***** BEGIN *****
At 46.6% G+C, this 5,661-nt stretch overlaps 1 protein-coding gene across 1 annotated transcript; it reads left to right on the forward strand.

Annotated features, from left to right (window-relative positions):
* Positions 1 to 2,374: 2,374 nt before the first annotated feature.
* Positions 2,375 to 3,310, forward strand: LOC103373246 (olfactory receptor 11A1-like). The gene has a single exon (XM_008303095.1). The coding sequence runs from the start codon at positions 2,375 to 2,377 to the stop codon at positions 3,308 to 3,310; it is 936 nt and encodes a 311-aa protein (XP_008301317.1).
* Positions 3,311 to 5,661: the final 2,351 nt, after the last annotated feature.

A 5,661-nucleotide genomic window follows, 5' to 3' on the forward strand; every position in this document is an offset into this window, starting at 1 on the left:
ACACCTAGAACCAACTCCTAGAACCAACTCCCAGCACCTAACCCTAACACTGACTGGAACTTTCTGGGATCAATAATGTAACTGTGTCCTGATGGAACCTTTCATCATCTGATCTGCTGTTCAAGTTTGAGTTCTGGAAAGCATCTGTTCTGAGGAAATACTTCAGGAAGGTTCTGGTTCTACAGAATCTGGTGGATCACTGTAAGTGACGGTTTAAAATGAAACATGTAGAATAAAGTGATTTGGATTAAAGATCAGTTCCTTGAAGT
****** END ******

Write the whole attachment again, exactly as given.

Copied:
At 46.6% G+C, this 5,661-nt stretch overlaps 1 protein-coding gene across 1 annotated transcript; it reads left to right on the forward strand.

Annotated features, from left to right (window-relative positions):
* Positions 1 to 2,374: 2,374 nt before the first annotated feature.
* Positions 2,375 to 3,310, forward strand: LOC103373246 (olfactory receptor 11A1-like). The gene has a single exon (XM_008303095.1). The coding sequence runs from the start codon at positions 2,375 to 2,377 to the stop codon at positions 3,308 to 3,310; it is 936 nt and encodes a 311-aa protein (XP_008301317.1).
* Positions 3,311 to 5,661: the final 2,351 nt, after the last annotated feature.

A 5,661-nucleotide genomic window follows, 5' to 3' on the forward strand; every position in this document is an offset into this window, starting at 1 on the left:
ACACCTAGAACCAACTCCTAGAACCAACTCCCAGCACCTAACCCTAACACTGACTGGAACTTTCTGGGATCAATAATGTAACTGTGTCCTGATGGAACCTTTCATCATCTGATCTGCTGTTCAAGTTTGAGTTCTGGAAAGCATCTGTTCTGAGGAAATACTTCAGGAAGGTTCTGGTTCTACAGAATCTGGTGGATCACTGTAAGTGACGGTTTAAAATGAAACATGTAGAATAAAGTGATTTGGATTAAAGATCAGTTCCTTGAAGT